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Pre-Census Documents

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Pre-Census Documents

Postby familyhistorynut » Sun Aug 11, 2019 9:37 am

Hi All
I have just had a real shock in my family history research by finding that my 3 x Gt. Grandfather committed suicide by hanging himself. He died intestate and left a wife and 6 children.

What I would like to do is find out what happened to his wife and children but it happened in 1798, well before the census so how do I find out where his wife moved to, if she moved at all. They lived on a farm and she did put livestock and furniture up for sale during the following months. There was also a call for creditors/debtors in the local newspaper over the next year.

The youngest child was 2 years and the eldest was 12 years when their father died. She had family in the vicinity so she could have moved in with them but how can I find out? She didn't re-marry and died in 1836, just before the census again.

I've had a look in the poll books for her sons - nothing, she didn't leave a will that I can find. I would also like to know why he decided to kill himself, I suspect debt but could be wrong. There was a coroners verdict but I don't know if the reason he did it would be in the report and I don't think I want to know the gruesome details anyway.

Any help would be very much appreciated. Thank you.
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Re: Pre-Census Documents

Postby MoVidger » Sun Aug 11, 2019 1:24 pm

It's important to remember that taking one's life was considered a crime in England Wales until 1961. However, the English criminal justice system had largely abandoned a punitive approach before 1811.

As such, the coroner's verdict is likely to reflect a felo-de-se verdict or a non-compos-mentis verdict.
Coroner's verdicts of suicide are based on legal guidance surrounding the weight of evidence that a person intended to take their life beyond reasonable doubt. Therefore, the verdict could also include depositions from witnesses as to your ancestor's mental health at the time.

A felo-de-se verdict was treated severely. Coroners' juries were able to impose the refusal of a Christian burial and the application of rites of desecration up until 1823. Also, the familial forfeiture of a suicide victim’s property was not removed from the statute book until 1870.
Last edited by MoVidger on Sun Aug 11, 2019 4:56 pm, edited 1 time in total.
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Re: Pre-Census Documents

Postby peter kent » Sun Aug 11, 2019 4:15 pm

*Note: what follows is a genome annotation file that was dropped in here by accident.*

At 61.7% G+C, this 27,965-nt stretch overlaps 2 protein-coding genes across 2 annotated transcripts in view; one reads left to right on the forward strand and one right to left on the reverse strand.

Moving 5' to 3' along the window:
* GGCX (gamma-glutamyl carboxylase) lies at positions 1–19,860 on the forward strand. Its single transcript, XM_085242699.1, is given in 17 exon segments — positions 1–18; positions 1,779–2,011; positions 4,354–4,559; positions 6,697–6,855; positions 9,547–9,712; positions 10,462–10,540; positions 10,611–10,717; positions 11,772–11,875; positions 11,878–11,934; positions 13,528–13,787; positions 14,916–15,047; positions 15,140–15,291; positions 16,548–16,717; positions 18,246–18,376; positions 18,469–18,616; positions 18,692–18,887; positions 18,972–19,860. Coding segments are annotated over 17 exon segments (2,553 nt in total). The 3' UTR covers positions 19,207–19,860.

How did you find it out?

Do you have his burial record?
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Re: Pre-Census Documents

Postby familyhistorynut » Sun Aug 11, 2019 6:54 pm

Hi Mo, thanks for the advice. I should have said the Coroner's verdict was Lunacy.

Hi Peter, I found an item in the local paper in the British Newspaper Archives and yes, his burial is recorded in the Parish Register.
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Re: Pre-Census Documents

Postby MoVidger » Sun Aug 11, 2019 7:31 pm

If the coroner's verdict is available to you, I would suggest reading it to ascertain background on his situation, particularly if it contains witness depositions. I have a family member who was sadly successful on his second suicide attempt within a month. His death cert states a coroner's verdict of "not of sound mind". But it was known within my family that he was suffering from acute grief, due to the loss of his wife and mother the previous year.

Hopefully the report of the coroner's verdict for your ancestor will offer something more philosophical than just "lunacy".
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Re: Pre-Census Documents

Postby mbford222 » Fri Aug 16, 2019 12:33 pm

I'm sorry for your sad news. Have you looked for parish chest records? Depending on their availability, you should find a record in the local County archives. I was lucky to find, in the Devon Archives, a record of my 4th gt grandmother who was left a widow in 1822 with 4 young boys. The poor law records named the boys and the settlement record informed me that she moved to another parish to be closer to family. You might even find apprentice records for the children. I would start with the county archive and look for Parish chest records.
Hope this helps,
Margaret in Ottawa.
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